Of course I do think fans care. They just don't think about this type of thing all that much unless the papers pay a good deal of attention to it. And they're starting to. My guess is that they'll want the NFL to do what's right financially and take care of these men, without whom the game they love wouldn't exist. But is that enough?

Here are a few suggestions for the NFL:

1. Expand rosters to 61 players per team and let them all dress and play. Yes, that will cost you more money in salaries, staff, equipment, etc., but that will ensure that you'll have enough healthy players that guys won't have to play hurt or at least very hurt. You can eliminate the developmental squads here (8 players who can work out with you, but who aren't solely property of your team in that another team can spirit them away if they sign them to their active rosters -- this system doesn't reward a team for excellent scouting). Right now, teams have 53 players total on their active rosters, but only 45 can dress for a game, and then they have their 8-man developmental squads).

2. Eliminate the bad option of requiring an NFL team to put a player on season-ending injured reserve when hurt or keep him on the active roster, hoping for a return in 8 weeks, without having the ability to put a healthy player on the roster. Create 2-, 4-, 6- and 8-week disabled lists, akin to the way baseball does it. This should enable teams to sign free agents to fill open slots, let's players mend the way they need to and lets fresher players into the mix (this will help save wear and tear on everyone).

3. Spend meaningful money on studies regarding head, spinal and orthopedic injuries. Share the studies willingly and talk about them candidly. Put money into training and product development. For example, if players can recover much more quickly by sleeping in oxygen tents, perhaps each player should be issued one. Whether he uses it or not during the season is up to him. Also, require teams to submit, confidentially within the league, medical files on all players to those who are studying these injuries. I am sure that some great researchers could mine all sorts of gems from this data.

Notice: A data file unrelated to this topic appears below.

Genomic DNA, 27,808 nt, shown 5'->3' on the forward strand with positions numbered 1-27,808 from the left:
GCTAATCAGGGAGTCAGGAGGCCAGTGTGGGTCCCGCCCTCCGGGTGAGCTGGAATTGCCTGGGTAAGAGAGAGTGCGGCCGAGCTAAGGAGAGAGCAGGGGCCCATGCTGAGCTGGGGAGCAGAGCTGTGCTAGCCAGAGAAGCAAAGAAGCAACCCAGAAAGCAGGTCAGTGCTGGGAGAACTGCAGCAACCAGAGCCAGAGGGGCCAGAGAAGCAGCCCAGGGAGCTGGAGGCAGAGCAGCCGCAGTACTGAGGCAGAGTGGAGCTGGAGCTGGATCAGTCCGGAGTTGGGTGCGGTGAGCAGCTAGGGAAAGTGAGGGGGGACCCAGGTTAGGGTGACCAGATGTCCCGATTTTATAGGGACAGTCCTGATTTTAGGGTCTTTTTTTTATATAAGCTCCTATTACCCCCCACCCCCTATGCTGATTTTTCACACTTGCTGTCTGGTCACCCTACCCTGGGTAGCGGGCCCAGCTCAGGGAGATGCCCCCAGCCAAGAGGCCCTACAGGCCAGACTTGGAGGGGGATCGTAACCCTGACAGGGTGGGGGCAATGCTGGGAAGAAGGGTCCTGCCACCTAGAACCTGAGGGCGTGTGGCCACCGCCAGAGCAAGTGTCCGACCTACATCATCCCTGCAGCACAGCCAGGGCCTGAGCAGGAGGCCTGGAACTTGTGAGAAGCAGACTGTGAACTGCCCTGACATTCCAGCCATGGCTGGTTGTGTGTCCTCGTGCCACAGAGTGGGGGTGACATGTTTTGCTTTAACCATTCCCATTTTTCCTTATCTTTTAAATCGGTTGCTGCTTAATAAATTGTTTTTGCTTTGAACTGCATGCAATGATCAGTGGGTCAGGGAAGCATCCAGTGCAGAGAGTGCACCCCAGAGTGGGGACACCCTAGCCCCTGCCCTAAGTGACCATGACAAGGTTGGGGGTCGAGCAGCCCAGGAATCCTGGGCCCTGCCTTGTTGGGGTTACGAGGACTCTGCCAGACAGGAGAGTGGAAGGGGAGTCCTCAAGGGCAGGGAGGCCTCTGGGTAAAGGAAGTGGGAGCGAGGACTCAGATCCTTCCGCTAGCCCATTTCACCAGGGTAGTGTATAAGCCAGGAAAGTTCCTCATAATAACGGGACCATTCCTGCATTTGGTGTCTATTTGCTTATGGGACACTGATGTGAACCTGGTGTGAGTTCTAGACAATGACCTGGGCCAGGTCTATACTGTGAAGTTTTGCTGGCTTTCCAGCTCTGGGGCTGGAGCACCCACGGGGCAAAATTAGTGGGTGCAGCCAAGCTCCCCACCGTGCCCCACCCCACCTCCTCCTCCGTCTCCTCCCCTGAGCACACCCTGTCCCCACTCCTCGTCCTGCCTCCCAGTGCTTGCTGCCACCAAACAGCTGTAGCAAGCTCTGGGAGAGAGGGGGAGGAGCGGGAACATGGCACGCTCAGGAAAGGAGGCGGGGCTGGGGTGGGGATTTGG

4. Monitor the health of former players. This is a hard one because this would have to be voluntary, but I'd urge the players' union to do the best it can here, and former players should realize that they're helping future ones by what could be learned from their data. Naturally, former players can't be forced into this, but they should want to do this so long as confidentiality of their particular conditions could be assured. Again, the information that could be mined from this data could lead to tremendous innovations in care while a player is playing and after retirement.

5. Insist upon uniformity of turf at each NFL stadium. The turf at Vet Stadium in Philadelphia several years ago, for example, was a bad joke and thought by many to be dangerous. There's so much money in this league, all teams should use the same turf, the spongy, artificial type that seems to have more give than even natural grass. Anyone who watched late-season games at some of the natural grass stadiums around the league saw how torn up the natural turf could get.

6. Put away significant funds to pay for the health care of former players. Whether that's a league item or a union function is open to debate, but the present state is not acceptable.

The NFL and the players' union have a problem and need to take action. There are many great people on both sides who can solve this problem before it gets worse.

And it's already pretty bad.

If you're a fan, remember this, that the cost of the collisions, of people getting "all jacked up", of quarterback sacks and defensive backs running into kickoff wedges are the litany of former players with disabling injuries. Yes, relatively speaking, all players are well paid, while only a small percentage of them make enough money to be set for life. Which means, when they're done, they're faced with a life trying to make a living at something where they can't use their best talents -- playing football -- because at a very early age they've exhausted their earning power from those talents. And the average former player will do so knowing to some degree that he'll face big medical bills in the future.

Think it's great to be a football hero?

Maybe it is.

But not forever.